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April 6 Covid-19 Newsletter
Knowing when to hire executive level leadership is a daunting challenge for medtech and life science innovators. How long should founders go it alone? What skill sets should they develop versus hire into the organization? Do you hire a technologist, generalist, someone with founding experience? The answer is yes. But it depends on precisely who you are, what you know, what you need and where you are in your pathway to commercialization.
We hope you find this Q&A with Evan McClure MD, a Partner in the Healthcare and Life Sciences practice with global executive search firm Odgers Berndtson, useful. Evan describes his work as senior level executive and board search for healthcare and life sciences companies of all shapes and sizes, from preclinical biotech and medtech startups to global multibillion-dollar organizations. He can be reached at firstname.lastname@example.org.
How does an engineer, clinician or researcher innovating know when it’s time to hire executive leadership?
“Executive hires for growing companies tend to happen around periods of transition, so begin with the end in mind. What are your goals in the immediate, near and mid-term? Do you need to take a new Class I device into the clinic? Do you need to raise a series B or prepare for an IPO? Do you need to open up a new geography or client segment? Identify the capability gaps relative to your milestones, then work backward to identify the actions you’ll take to shore up your management team. Try to be brutally honest with yourself.
“Bringing on new leaders without a clearly articulated need can lead founders and young companies to get “out over their skis.’ You might find a great commercial leader, but if an upcoming trial doesn’t go as expected, you may still be years away from having something you can market. Of course, you also don’t want to wait until your FDA approval letter to think about commercial or market access strategy, so there’s a balance here.
“Founders and young life science organizations need to ensure they are accurately identify their needs to get to the next milestone. They should articulate these in a concrete way and translate them into discrete sets of responsibilities that complement one another. Make these plans and specifications as concrete and specific as possible, and you’ll find this makes things much easier when you start to compare real people against your rubric.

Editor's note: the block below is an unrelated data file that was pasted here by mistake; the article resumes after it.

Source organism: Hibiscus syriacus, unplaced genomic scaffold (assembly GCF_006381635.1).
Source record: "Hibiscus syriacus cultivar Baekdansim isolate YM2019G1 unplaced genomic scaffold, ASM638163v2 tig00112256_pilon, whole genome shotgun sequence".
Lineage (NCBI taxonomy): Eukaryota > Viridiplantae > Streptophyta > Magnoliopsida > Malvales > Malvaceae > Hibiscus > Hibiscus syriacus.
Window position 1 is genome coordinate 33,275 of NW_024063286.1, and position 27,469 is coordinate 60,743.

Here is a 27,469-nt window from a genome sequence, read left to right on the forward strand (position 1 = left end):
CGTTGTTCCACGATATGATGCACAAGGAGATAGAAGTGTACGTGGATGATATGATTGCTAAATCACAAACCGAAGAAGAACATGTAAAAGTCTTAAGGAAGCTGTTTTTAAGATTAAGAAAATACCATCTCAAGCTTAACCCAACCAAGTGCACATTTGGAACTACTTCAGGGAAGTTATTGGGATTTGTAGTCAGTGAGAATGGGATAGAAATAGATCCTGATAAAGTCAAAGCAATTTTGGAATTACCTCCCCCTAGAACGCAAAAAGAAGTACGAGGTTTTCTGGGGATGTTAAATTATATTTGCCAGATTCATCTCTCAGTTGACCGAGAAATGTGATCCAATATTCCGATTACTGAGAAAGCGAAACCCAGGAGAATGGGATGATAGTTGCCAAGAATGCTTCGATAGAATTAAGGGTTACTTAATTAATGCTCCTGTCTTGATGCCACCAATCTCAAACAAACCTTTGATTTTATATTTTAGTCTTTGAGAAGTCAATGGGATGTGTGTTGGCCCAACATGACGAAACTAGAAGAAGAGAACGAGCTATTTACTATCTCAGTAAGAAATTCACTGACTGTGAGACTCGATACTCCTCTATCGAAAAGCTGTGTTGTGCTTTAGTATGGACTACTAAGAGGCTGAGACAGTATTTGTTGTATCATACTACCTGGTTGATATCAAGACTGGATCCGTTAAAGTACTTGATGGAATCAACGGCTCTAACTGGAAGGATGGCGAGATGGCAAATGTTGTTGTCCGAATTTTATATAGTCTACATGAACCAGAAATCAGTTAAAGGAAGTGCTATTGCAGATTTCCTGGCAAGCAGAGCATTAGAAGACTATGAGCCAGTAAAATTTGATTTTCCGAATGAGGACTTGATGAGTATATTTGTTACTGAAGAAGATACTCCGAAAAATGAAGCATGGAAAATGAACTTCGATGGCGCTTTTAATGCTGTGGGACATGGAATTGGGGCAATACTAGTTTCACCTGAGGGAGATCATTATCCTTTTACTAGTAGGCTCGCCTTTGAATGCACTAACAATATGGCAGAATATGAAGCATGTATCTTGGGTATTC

“A common scenario is a scientific founder growing the enterprise to the point where a broader skill set is needed at the top, such as needing to hire a CEO who has experience raising capital or building an executive team. Does the existing team have the capabilities and bandwidth to navigate the transition and come out of the other side successfully? Is the scientist-founder able, and have the time, to learn an essentially new kind of CEO job each time a company encounters a new phase? Can the gal with a finance background run BD? Can the guy with a sales background run HR? Perhaps – but it’s a risk.”
From a hiring and recruiting standpoint, what are the most common mistakes young medtech & life science entrepreneurs make?
“There are two common scenarios found at ends of a spectrum. The first: hiring without a clearly defined need (e.g., I need to hire a CFO because that’s what companies do at our stage). Learn from others’ playbooks but don’t copy blindly. Every company has its own nuances and context. Make your talent strategy bespoke to your circumstances. Don’t get ahead of yourself.
“On the other side of that coin, some wait too long to hire executive leadership or expect the team to naturally adapt to meet a need. They think, ‘I’m smart. Why wouldn’t I [the founder] also be the CEO and Chairperson? I know the space and the technology. Certainly I can figure out how to organize and fund a clinical trial.’ Expect a de novo executive search to take several months. Look ahead and understand what your own network looks like in an area and the projected degree of difficulty in finding what you need. Consider that you’ll be in a better position to recruit a CMO, for example, if you can map out that need and start conversations several months before you need to hire.